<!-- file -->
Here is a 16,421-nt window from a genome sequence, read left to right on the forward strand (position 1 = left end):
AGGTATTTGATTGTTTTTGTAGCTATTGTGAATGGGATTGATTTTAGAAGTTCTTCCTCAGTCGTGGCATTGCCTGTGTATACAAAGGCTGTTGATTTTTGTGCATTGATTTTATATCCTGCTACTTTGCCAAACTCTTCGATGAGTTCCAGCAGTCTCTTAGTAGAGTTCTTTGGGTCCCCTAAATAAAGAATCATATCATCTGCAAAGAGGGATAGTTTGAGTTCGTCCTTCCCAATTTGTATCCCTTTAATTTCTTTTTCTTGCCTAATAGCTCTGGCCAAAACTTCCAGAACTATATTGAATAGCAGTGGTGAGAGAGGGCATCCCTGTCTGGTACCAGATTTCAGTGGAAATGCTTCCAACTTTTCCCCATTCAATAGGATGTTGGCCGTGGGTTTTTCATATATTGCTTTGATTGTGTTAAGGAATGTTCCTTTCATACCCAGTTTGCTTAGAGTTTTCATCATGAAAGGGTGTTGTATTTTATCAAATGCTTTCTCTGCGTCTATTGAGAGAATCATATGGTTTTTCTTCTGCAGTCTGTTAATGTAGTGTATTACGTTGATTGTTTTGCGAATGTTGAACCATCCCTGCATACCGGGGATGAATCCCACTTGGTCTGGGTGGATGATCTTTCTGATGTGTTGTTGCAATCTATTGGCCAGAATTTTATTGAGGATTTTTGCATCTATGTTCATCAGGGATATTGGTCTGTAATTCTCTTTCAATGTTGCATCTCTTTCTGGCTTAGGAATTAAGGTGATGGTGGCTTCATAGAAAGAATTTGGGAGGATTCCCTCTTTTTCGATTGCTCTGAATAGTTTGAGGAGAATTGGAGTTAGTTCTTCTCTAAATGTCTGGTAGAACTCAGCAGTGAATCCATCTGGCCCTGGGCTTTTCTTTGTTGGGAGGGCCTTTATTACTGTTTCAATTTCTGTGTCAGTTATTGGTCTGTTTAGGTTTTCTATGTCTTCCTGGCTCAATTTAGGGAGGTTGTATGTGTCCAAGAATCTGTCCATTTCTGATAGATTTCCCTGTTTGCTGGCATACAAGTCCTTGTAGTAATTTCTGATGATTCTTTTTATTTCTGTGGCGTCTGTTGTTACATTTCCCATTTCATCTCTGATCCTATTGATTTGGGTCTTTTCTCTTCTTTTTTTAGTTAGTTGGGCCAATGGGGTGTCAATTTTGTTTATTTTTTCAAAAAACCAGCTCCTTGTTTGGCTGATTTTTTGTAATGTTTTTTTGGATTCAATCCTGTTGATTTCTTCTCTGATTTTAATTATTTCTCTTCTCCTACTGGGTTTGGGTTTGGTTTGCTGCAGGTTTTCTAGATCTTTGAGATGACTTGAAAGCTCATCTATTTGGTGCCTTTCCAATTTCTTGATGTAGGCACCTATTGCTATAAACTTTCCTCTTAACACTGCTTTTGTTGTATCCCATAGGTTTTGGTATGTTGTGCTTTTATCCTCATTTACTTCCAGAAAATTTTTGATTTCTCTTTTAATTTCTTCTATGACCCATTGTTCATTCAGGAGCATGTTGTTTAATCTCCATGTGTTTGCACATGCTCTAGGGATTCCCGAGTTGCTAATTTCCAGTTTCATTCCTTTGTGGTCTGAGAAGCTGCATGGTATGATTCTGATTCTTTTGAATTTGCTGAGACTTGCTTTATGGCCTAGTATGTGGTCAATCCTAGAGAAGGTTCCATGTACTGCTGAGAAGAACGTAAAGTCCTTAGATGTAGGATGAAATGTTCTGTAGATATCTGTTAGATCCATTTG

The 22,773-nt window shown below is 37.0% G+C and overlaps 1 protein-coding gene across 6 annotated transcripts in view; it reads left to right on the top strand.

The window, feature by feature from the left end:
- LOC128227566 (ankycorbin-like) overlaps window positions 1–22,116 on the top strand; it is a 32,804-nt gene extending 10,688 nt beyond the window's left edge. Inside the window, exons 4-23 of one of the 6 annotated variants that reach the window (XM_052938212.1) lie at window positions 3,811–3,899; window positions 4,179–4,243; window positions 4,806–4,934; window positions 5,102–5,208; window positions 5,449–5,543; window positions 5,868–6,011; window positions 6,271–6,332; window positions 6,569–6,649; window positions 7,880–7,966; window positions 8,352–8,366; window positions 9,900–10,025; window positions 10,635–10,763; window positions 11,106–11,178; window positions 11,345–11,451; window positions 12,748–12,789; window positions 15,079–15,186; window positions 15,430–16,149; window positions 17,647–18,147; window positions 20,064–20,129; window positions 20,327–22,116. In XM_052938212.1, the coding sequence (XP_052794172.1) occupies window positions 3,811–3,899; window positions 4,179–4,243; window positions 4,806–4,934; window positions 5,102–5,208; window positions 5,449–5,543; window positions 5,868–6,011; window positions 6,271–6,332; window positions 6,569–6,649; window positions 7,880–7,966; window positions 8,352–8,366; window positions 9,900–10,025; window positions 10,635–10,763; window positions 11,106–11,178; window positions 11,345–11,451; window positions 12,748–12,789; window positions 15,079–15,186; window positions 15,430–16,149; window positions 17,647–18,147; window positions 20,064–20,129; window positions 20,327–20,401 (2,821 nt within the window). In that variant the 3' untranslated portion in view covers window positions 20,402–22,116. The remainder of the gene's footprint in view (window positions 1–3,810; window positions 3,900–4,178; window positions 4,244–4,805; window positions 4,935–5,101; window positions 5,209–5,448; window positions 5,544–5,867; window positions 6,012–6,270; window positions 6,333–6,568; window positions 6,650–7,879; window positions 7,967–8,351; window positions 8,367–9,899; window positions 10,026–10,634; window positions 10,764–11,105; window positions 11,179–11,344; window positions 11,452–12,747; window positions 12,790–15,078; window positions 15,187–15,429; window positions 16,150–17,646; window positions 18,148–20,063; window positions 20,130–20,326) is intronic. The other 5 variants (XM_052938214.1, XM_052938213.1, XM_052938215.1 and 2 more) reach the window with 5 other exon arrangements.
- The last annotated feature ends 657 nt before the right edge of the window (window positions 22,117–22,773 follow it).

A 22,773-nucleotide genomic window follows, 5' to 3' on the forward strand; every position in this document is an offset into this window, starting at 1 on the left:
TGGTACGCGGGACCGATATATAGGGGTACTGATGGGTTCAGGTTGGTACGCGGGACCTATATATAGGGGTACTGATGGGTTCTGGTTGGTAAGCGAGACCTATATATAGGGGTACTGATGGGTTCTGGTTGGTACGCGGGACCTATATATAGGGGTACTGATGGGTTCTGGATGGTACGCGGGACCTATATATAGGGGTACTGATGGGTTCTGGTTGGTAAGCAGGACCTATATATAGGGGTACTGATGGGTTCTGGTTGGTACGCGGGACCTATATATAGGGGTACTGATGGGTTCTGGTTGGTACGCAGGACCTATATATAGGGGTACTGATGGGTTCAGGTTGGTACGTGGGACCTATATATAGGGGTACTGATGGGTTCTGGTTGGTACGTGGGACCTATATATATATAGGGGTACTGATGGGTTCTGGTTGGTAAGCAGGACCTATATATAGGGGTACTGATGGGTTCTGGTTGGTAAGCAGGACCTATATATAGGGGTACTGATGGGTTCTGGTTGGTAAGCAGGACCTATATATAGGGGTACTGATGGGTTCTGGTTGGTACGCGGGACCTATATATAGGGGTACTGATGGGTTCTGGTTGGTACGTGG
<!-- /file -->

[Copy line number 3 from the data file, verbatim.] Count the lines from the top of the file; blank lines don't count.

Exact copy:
The 22,773-nt window shown below is 37.0% G+C and overlaps 1 protein-coding gene across 6 annotated transcripts in view; it reads left to right on the top strand.